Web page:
Up to 7,000 Congolese refugees flee into Uganda
KAMPALA, Uganda—Up to 7,000 Congolese refugees have fled to Uganda to escape violence in their home country, Ugandan officials said, warning that the influx now posed a security risk for Uganda.
Stephen Mallinga, Uganda's minister for refugees and disasters, said late Tuesday that the rising number of refugees could upset Ugandan residents and lead to clashes over resources.
"The people of Kisoro are starting to feel jittery," he said, referring to the Ugandan region that has been receiving most of the refugees.
Hundreds of Congolese nationals are entering Uganda each day, stretching the capacity of border officials who have to screen them carefully, according to Kisoro chairman Milton Mutabazi.
"We are relocating about 1,000 refugees every four or five days," he said. "The situation is unpredictable. It calls for us to be vigilant and to pay close attention to them."
More than 3,000 civilians fleeing violence in the North Kivu province of Congo have entered Uganda since the beginning of this year alone, the United Nations refugee agency says.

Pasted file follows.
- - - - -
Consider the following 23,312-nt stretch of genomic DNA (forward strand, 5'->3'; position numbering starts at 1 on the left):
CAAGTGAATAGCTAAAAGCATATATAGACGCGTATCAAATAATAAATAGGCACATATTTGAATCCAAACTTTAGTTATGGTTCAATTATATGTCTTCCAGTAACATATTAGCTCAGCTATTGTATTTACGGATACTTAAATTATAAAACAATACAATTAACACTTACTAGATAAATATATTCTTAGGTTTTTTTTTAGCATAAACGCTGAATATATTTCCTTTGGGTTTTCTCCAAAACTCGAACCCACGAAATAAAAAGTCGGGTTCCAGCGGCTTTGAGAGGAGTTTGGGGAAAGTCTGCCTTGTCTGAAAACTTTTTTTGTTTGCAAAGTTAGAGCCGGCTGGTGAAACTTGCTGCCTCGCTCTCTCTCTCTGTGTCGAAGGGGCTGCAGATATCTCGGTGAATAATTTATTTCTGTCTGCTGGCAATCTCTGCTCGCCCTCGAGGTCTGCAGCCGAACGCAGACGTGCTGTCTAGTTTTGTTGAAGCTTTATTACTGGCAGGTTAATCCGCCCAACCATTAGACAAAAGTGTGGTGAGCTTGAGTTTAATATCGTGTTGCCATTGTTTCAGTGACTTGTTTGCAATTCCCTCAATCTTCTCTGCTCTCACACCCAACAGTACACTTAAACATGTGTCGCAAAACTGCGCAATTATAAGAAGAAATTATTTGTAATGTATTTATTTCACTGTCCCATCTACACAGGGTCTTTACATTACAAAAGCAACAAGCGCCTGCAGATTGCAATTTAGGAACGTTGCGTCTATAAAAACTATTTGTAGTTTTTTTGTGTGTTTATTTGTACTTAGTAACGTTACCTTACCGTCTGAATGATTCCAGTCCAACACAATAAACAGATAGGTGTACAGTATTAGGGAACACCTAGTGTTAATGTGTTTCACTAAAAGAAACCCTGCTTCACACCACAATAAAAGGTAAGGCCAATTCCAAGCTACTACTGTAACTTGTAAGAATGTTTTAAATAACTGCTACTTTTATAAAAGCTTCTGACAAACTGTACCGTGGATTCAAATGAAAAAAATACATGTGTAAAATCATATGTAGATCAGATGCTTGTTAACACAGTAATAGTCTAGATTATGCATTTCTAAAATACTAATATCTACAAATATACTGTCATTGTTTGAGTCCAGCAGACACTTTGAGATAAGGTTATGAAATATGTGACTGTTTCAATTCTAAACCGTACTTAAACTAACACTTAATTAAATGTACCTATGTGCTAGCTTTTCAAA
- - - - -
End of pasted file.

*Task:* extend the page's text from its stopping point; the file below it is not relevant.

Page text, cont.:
The refugee influx comes at a time of heightened security along the Uganda-Congo border over concerns that a terrorist rebel group opposed to the Ugandan government is actively regrouping in the jungles of eastern Congo, where several militias and rebel groups operate with impunity.
The Ugandan military has been warning that Allied Democratic Forces rebels, who have in the past staged terrorist attacks on Ugandan territory, are conducting military drills only 30 kilometers (20 miles) from the border.
A government plan to relocate the newly arrived Congolese refugees to a camp deep in western Uganda has been delayed by the objections of residents who say they also need the land. Some have threatened violence if they are forcibly evicted.
A local official who had been helping to resettle the refugees was killed on March 1, apparently by residents who did not approve of his humanitarian work.
Mallinga said the government had to act fast in response to growing number of refugees, who are staying at transit centers until they are relocated to Rwamwanja, a sprawling camp that was occupied by Tutsi refugees until the end of the Rwandan genocide in 1994. He did not say when the government was likely to evict the Ugandan residents who encroached on the resettlement camp.
"We have no choice but to start moving," he said.
The government had originally planned to resettle the Congolese refugees on March 19.